Culture, TV

Hatfields and McCoys

Hatfeilds and McCoys posterKevin Costner and Bill Paxton head warring families in this post-civil war Western series. There are no cowboys, no indians, and the gunfights are at point blank range and still mostly miss the target.

Commissioned by the History Channel, the award-winning ‘Western’ helmed by Costner’s long time buddy, director Kevin Reynolds, is a low-key, gritty drama that trades the bravura of Deadwood in favour of the Kevin’s middle-aged, over-earnest worthiness. A large cast of pretty actors dirty-down as the back-woods Kentuckians and Virginians, with plenty of whisker-acting among the men and little for the women to do.

Based on real events that took place along the banks of the Tug Fork and Big Sandy rivers on the border of West Virginia and Kentucky, this falls awkwardly between drama and documentary.

Starting in 1863, two Confederate fighters go separate ways near the end of the war – Costner’s Anse Hatfield deserts the army after finding a child soldier bleeding to death on the battlefield. Paxton’s Randall McCoy see out the war in a Union prison camp – which means he gets to chase awards by going occassionally nuts on camera with PTSD. Meanwhile, the grizzled Costner sets himself up as a local lumber baron, overshadowing the moon-shiners and dirt farmers of the McCoy clan. Arguing over land and money, timber and pigs, the real feud is that Hatfield won’t ask the forgiveness that McCoy won’t give for deserting the war.

Skipping ahead to 1880, the Hatfield and McCoy offspring are suddenly grown up, you don’t know who any of them are. Focusing on a Romeo and Juliet romance between a McCoy belle and a Hatfield Beau ups the cliché count  and while they play Jets and Sharks (Westside Story, come on, keep up) you still don’t care. They are an unsympathetic bunch.

One whole episode centres around the theft of a pig, with Deadwood‘s Powers Booth wiping everyone else off the screen as cousin Judge Hatfield. There’s an ambush of sorts in the woods, and a saloon shootout, but these rare bursts of action do little to liven up three opening episodes; the whole show is typically ‘the Kevins’; deadly dull.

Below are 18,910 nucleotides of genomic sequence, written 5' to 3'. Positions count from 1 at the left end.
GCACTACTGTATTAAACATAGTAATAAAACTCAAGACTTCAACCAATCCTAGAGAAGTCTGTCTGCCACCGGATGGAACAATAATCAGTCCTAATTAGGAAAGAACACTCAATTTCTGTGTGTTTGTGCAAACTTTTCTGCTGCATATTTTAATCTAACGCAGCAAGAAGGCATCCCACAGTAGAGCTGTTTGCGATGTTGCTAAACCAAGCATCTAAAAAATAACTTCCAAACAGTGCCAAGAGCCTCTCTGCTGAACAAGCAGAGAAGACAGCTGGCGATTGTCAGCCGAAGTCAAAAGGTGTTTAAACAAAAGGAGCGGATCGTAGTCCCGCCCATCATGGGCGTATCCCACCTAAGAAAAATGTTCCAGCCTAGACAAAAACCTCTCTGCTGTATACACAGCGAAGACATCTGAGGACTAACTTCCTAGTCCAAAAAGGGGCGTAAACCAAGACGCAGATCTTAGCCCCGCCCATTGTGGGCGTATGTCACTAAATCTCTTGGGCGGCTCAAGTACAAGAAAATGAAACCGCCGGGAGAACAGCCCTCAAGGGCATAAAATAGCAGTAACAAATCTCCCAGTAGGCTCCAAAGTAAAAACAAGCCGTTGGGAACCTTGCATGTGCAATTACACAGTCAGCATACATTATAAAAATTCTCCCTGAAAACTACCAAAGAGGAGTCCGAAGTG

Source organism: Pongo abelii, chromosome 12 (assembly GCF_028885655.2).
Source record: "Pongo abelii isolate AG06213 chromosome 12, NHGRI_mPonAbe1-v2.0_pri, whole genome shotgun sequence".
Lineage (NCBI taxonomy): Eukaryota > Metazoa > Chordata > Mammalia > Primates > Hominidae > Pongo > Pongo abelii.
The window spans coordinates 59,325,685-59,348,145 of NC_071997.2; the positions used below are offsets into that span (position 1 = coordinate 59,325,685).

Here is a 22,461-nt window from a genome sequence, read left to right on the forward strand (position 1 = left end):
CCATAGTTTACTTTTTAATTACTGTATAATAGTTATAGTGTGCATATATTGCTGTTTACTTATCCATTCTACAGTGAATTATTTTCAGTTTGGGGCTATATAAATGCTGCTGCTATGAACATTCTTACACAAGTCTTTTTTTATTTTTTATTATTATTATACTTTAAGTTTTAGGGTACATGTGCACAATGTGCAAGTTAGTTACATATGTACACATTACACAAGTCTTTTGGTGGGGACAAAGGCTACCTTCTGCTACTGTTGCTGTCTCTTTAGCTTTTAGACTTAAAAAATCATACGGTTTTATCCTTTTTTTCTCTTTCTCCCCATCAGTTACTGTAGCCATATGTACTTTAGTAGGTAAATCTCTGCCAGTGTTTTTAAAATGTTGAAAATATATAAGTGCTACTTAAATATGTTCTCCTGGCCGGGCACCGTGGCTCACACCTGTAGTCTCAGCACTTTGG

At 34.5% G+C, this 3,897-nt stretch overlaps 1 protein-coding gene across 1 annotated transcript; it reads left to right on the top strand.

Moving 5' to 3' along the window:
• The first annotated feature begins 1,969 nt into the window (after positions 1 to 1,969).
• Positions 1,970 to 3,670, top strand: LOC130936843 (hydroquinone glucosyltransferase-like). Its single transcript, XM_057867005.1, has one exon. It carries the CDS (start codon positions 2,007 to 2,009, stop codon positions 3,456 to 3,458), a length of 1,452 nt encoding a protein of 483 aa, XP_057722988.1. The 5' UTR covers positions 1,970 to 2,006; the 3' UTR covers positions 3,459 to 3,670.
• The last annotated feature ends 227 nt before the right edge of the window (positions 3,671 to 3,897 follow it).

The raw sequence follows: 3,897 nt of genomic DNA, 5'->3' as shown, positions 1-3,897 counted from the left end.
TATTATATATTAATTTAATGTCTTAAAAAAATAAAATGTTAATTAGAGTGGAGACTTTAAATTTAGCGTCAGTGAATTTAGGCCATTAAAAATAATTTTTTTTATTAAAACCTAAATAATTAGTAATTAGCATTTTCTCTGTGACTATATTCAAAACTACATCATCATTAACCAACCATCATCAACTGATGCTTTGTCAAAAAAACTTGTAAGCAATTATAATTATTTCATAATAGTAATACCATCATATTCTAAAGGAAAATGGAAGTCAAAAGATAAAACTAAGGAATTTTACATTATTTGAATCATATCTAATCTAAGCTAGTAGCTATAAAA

Things pick up in the final two episodes, with rival posses and a showdown, but after Deadwood and Justified, Hatfields and McCoys is so rooted in historical fact, weighed down with characters we don’t get to know, however many awards it won in the US, it didn’t move me as a die-hard Western fan. If you are expecting Tombstone, sad to say you’re getting more of Costner’s Wyatt Earp, which is a shame as Costner has Western pedigree with Open Range. Hatfields and McCoys didn’t raise so much as a ye-hah! RC

Related: Meek’s Cutoff

About Robin Catling

Robin Catling gained degrees in both arts and technology which led to a diverse portfolio of employment. A freelance systems analyst, project manager and business change manager for the likes of American Express, British Airways and IBM, he moved on to web design, journalism and technical authoring. He has also worked in film and television, both behind and in front of the camera, including productions by Steven Spielberg, Martin Scorcese, Ron Howard and Ridley Scott. A qualified three-weapon coach, he runs West Devon Swords teaching sports fencing to all age groups, and in recent years qualified with the British Federation of Historical Swordplay to teach medieval and renaissance combat in the Historical Western Martial Arts.


6 thoughts on “Hatfields and McCoys

  1. U have a awesome site over here. I just wanna say thanks for all the interesting post on it.

    Posted by Dwyer-130 | Nov 28, 2012, 5:59 pm
  2. I didn’t get past episode one. Dull and cliched with added dirt. Deadwood rules!

    Posted by Ems | Dec 1, 2012, 8:39 am
  3. Hello. I’m not a Western fan, mainly as they’re all so far from reality, it’s all pulp paperback BS. Hatfields and McCoys is proper history and proper drama. I’m sure the producers cold have included more incidents for a longer season.

    Posted by Caramelo | Dec 2, 2012, 1:19 am


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